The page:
Saturday, January 01, 2011

GO VEG IN 2011
"The compassion must extend beyond the pets" - Sri Dharma Mittra



Thinking about giving up meat?

Chicago has many vegetarian restaurants, and my recent guide to changes in the local non-meat scene makes it easy.

One of my recent discoveries is Karyn's on Green - a gorgeous restaurant that features live and cooked options (including southern comfort food) but doesn't rub your face in the fact that it's meat-free. Paulie Zink and I checked it out in November, and it was amazing:

This upscale vegan restaurant in Greektown opened in January 2010 and is the latest addition to Karyn Calabrese's vegetarian restaurant empire. The elegant, Zenlike interior features a wall waterfall, a Buddha bamboo garden, a super-high ceiling, an upstairs lounge, and a 22-seat bar serving organic cocktails and mocktails. Open for lunch and dinner Tuesday through Sunday plus Sunday brunch, the eclectic menu includes the best of Karyn's other two vegetarian restaurants; live food and soul food. Dinners can be ordered as small plates ($9 to $13) or large plates ($12 to $20) and include pizzas, soups, salads, and sides such as kale slaw and raw crackers. The plates range from raw pasta to marinated portobello steak to fried “chicken” legs to chorizo sliders made of portobello “bacon,” frisée, cheddar, chipotle aioli, and tomato-pepper jam. The menu is annotated with (R) raw, (GF) gluten free, (SF) soy free, and (NF) (nut/seed) free items; the desserts include chocolate terrine, peach cobbler, and sweet crispy polenta with thyme ice cream . We loved the tofu gumbo, pumpkin risotto, and massive side order of crisp, perfectly seasoned steak fries. The menu is organic whenever possible, and there's an eight-top communal table that seats single diners. Closed Mondays.



See the rest of my Yoga Chicago guide here.


If you're still not convinced, here's an excerpt from my 2010 article about going veg. gradually (and saving the world):

I began eliminating meat from my diet in 1987, when I started feeling sorry for the cows (I grew up on a farm that had cows, and eventually their soft, innocent eyes got to me). First, I cut out the big mammals--beef and pork. I made do by eating a lot of poultry for a few months--until a sweltering summer day, when I saw a truckload of chickens crammed into crates and gasping for breath. I immediately gave up eating anything with wings. A few months later, I cut fish out of the diet; after all, they suffer too. For me, the diet stuck because I did it gradually; I have many friends who went vegetarian abruptly and fell off the wagon, hard, a short time later. At first, my diet was not good; I ate a lot of grilled cheese, enchiladas, French fries, and other vegetarian "junk" food. Then I got a job at Chicago Diner and learned how to eat and prepare healthy meals. Finally, many years later, I cut out eggs.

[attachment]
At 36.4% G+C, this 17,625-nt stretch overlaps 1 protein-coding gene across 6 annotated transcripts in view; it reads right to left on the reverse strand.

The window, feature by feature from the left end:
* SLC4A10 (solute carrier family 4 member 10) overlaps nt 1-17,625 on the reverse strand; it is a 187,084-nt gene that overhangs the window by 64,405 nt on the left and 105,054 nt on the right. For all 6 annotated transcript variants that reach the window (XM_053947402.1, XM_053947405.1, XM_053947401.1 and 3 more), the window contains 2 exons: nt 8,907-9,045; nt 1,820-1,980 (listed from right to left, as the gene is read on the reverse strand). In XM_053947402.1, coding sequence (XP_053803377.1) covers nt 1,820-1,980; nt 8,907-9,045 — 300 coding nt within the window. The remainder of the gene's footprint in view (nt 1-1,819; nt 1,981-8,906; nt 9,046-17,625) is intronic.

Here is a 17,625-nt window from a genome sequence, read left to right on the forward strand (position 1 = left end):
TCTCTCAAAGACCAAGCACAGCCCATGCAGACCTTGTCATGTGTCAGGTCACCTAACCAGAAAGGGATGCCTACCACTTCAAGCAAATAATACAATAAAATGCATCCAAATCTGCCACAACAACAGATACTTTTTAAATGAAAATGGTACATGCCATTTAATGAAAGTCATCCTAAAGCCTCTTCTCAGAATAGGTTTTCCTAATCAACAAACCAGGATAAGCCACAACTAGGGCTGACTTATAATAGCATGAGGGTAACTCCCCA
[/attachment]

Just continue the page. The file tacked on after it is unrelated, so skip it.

Many experts agree that it's easiest to eliminate one type of meat at a time. Or, simply eat one meal a week without meat. One easy way to transition is to substitute tofu, tempeh, or other meat alternatives in your favorite recipes.


Read the rest here.



Click here for a complete list of my vegetarian restaurant reviews.






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Tattoo pic courtesy of this website, which states, "Vegetarians will appreciate this animal rights-themed tattoo, in which a cow, pig and chicken hold up signs that read 'If I barked… or purred… would you still eat me?'"

2 comments:

jh00mer said...

Namaste,Cara.

I couldn't agree more. I've been a vegetarian for almost two years now. Although I respect carnivorous yogin like Sadie Nardini---I just couldn't justify my yoga and my old diet. Besides that: I'm healthier now than I was then.

Shiv

Cara J. said...

Dharma says, "Without Yama there is no yoga."

A lot of people don't want to hear that.

(They also seem to bristle upon hearing that Brahmacharya means celibacy).